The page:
Our friends in Swanage gasped in disbelief when they heard a restaurant called ‘The Pig’ was opening in the area. ‘We wondered who would possibly want to eat there,’ they told us. ‘But we were wrong, it’s so popular we haven’t been able to get a table since it opened last year.’ Luckily they had reserved a table well in advance for our lunch together.
We met with time to look around the kitchen gardens in the sunshine, noting the well-tended vegetable, fruit and herb beds from which – we later learned – the chef uses as many ingredients as possible. Anything not locally grown or reared is sourced within a 25 mile radius, giving rise to the name: The 25 Mile Menu. Dotted about the grounds quaint buildings offer boutique accommodation and, nearby, free range chickens were having fun scratching around a cliff-top field.
Wooden tables and benches, and more comfortable seats, faced out to sea. We paused a while, looking across to our right at the Old Harry Rocks located at the most easterly point of the Jurassic Coast. A few thousand years ago the chalk of the Old Harry Rocks was part of a seam connected to the Needles on the Isle of Wight, to our left. The seam gradually eroded. Today the chalk stacks of Old Harry Rock and the Needles are divided by the sea.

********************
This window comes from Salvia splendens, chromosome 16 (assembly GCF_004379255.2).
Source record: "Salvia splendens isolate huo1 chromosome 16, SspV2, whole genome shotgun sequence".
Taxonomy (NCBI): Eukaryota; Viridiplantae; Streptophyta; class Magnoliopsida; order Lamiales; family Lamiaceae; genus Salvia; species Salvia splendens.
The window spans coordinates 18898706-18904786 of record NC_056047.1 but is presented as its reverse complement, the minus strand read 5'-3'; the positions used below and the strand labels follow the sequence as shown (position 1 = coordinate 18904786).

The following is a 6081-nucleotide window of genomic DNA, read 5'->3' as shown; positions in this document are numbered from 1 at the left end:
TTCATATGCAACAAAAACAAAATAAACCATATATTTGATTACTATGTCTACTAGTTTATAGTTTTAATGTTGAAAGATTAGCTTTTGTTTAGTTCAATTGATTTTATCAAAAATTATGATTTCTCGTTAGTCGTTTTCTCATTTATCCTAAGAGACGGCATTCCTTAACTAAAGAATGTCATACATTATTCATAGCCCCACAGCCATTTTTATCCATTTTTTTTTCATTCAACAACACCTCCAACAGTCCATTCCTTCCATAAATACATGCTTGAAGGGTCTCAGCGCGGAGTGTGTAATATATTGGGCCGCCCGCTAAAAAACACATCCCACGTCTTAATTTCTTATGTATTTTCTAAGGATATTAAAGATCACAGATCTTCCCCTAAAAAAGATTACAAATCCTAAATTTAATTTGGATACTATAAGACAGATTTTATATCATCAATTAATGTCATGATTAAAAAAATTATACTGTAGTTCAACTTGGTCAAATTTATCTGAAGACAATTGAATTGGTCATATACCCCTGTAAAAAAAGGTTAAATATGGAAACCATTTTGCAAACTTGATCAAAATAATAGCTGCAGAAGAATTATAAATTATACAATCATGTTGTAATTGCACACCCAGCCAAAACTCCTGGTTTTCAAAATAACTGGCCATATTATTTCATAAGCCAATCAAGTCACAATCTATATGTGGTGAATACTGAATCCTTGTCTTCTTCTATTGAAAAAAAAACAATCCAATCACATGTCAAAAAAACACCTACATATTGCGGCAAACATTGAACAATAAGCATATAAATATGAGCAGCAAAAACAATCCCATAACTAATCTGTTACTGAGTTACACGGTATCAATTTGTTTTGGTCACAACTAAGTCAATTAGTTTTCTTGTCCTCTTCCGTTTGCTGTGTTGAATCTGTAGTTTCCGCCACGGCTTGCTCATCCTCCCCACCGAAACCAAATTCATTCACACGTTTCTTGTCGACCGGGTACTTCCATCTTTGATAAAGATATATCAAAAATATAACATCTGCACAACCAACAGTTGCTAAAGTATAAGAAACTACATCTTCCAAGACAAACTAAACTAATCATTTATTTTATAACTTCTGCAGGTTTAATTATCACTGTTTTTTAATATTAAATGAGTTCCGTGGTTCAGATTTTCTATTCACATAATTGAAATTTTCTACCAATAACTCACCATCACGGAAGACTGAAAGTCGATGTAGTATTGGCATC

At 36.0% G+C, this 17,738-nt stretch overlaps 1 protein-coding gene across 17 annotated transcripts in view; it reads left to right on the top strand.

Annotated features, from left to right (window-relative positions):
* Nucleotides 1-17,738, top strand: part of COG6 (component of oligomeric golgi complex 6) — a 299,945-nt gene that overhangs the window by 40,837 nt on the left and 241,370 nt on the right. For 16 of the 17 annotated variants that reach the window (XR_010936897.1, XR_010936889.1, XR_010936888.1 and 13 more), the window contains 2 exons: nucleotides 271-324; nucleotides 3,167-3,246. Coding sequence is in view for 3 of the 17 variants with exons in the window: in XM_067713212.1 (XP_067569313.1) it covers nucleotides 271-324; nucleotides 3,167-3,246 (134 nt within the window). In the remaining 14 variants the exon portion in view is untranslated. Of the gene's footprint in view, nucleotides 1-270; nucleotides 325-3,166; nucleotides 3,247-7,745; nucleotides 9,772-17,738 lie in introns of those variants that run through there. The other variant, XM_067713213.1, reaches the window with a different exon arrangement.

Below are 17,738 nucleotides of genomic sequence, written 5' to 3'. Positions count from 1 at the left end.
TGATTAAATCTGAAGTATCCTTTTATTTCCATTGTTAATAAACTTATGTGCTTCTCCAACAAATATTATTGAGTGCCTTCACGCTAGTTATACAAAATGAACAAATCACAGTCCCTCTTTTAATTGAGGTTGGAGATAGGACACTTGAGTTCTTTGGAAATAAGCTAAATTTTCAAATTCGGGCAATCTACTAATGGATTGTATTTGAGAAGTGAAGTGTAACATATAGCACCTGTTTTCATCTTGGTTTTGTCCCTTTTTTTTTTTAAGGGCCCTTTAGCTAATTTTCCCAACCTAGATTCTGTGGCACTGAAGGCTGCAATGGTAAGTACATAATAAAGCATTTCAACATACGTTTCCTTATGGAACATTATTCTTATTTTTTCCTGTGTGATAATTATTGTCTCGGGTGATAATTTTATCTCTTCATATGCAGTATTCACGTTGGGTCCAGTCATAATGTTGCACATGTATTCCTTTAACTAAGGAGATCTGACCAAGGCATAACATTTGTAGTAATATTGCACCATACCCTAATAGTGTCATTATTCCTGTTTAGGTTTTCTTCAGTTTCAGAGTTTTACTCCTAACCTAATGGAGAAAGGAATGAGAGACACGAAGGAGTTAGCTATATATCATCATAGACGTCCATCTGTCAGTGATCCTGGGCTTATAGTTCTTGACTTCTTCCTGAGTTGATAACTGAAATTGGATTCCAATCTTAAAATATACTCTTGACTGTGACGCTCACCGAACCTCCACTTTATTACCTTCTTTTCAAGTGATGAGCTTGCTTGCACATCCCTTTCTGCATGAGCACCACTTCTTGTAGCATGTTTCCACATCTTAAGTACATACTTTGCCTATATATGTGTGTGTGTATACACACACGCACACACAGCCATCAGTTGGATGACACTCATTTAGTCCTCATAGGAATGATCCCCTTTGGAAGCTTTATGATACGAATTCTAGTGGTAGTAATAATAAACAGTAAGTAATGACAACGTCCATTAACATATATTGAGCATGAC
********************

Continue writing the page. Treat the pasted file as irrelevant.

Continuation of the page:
Feeling hungry, we made our way towards the main building where our table was laid ready in the Greenhouse restaurant: the mis-matched white handled knives suited the shabby chic country style. Dishes change daily and available ingredients offered plenty of choice. The scallops were especially tasty, available as a starter or main: our New Zealand Marlborough 2013 Sauvignon Blanc a superb accompaniment.
After lunch we walked through some of the ground floor rooms of the historical building that was built as a gothic fantasy in 1825 for the local Tory MP George Banks and his family of fourteen children. Today the Grade II listed building is leased from the National Trust who oversaw the year-long restorative work. We had to look carefully at the outside of the building to find the new wing before taking the path towards the beach.
The view over Studland Bay probably encouraged Churchill, Eisenhower and King George VI to come here in June 1944 to watch the troops practice the D-Day landings. Real ammunition was used and mined booby traps, that had been laid against invasion, had to be cleared. Being thirty metres in length and having concrete one metre thick all round, ‘Fort Henry’ is the largest and strongest observation post built during the war.